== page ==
Retired Provincial Court Judge Cunliffe Barnett (from left) chats with Toosey elder Joan Gentles and Nancy Tollefson from Alberta during an workshop in Williams Lake held at the Pioneer Complex.

Retired Provincial Court Judge Cunliffe Barnett (from left) chats with Toosey elder Joan Gentles and Nancy Tollefson from Alberta during an workshop in Williams Lake held at the Pioneer Complex.

Retired judge advocates First Nations court council

Retired Judge Cunliffe Barnett believes First Nations elders should have a voice in the courts.

Retired Judge Cunliffe Barnett believes First Nations elders should have a voice in the courts.

Since 2012 Barnett has trained elders in Kamloops and Duncan for a First Nations Court and was in Williams Lake last week leading a three-day workshop with elders from some of the Tsilhqot’in communities, as well as from Alberta and Victoria, aimed at creating a First Nations Elders Court Council.

“The workshop was intended to bring some of the elders from the Tsilhqot’in up to date and get them to have a good understanding of some of the Supreme Court decisions so that they can go to court and tell judges about some of the information that a sentencing judge should know,” Barnett said.

For the workshop, he put together a binder for the elders that covers several things, including the entire April 23, 1999 Gladue decision, which advises that lower courts should consider an Aboriginal offender’s background in sentencing decisions.

Barnett served as a Provincial Court Judge in Williams Lake from 1973 to 1997 and as Deputy Judge in Yukon and Northwest Territories from 1981 to 2011.

“I was called an Indian lover and it wasn’t meant as a compliment,” Barnett told the Tribune, noting there were at least three petitions calling for his removal from the bench when he served in Williams Lake.

Retired Crown Counsel Rod Hawkins is a member of the local restorative justice group pressing the provincial government to establish a First Nations court for Williams Lake and area.

“A small committee is doing the leg work,” he said, noting he has been working with Jim World, a retired high school counsellor, Dave Dickson, manager of community safety, and Sarah Jackman, executive director of Punky Lake Wilderness Camp Society.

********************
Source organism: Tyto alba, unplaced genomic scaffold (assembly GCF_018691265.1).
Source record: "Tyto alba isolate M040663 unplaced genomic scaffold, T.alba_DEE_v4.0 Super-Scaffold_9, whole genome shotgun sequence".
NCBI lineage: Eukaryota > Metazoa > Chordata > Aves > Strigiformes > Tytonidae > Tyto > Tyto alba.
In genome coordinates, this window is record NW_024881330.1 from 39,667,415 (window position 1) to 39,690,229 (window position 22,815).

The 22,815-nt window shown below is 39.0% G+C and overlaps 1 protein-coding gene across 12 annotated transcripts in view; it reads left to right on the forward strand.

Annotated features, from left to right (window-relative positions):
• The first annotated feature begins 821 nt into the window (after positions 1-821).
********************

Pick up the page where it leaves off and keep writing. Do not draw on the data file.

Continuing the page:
Hawkins ran the local legal aid office for 17 years.

He then joined Crown Counsel in 1992, where he was made administrator and worked there for 20 years.

The plan, Hawkins said, is to secure funding and then inform local judges of Provincial and Supreme Court that there is a cohort of elders who are available.

“We will pester the system to involve them,” he said.

He also plans to take the elders on a tour of a courtroom to show them how it works.

If a First Nations Court gets established in Williams Lake, then those trained elders may become part of it, he said.

“Regardless, having the elders learn about the courts will be a good thing,” he added. “They will take their skills, ambitions and experience of the legal system to their communities.”

Toosey elder and retired educator Joan Gentles said she was asked by several people to attend the workshop.

“I am happy to be here,” Gentles said. “I did a lot of work with Cunliffe Barnett. He is the one that helped make some positive changes for our people going through the justice system.”

It was through her work assisting and interpreting people going through the courts, that Barnett encouraged Gentles to apply to be a Native court worker, she said, which she did for three and a half years.

“I saw the changes and open mind that Barnett had and when I saw that he was teaching this program I felt I needed to learn some more from him.”

Gentles said she left her job as a court worker eventually because she felt the courts were not helping people to heal and returned to university so she could go into education.

Jackman said having three or four elders who are familiar with the community, family or the individual, will be a great asset to the court system.

“They can say they know why this keeps happening so maybe we can put something into the sentencing plan or the healing plan that will help them to stop reoffending and start healing whatever trauma is causing the initial harm,” she said.

Barnett said engaging elders in a meaningful way in the process can’t help but be a good thing.

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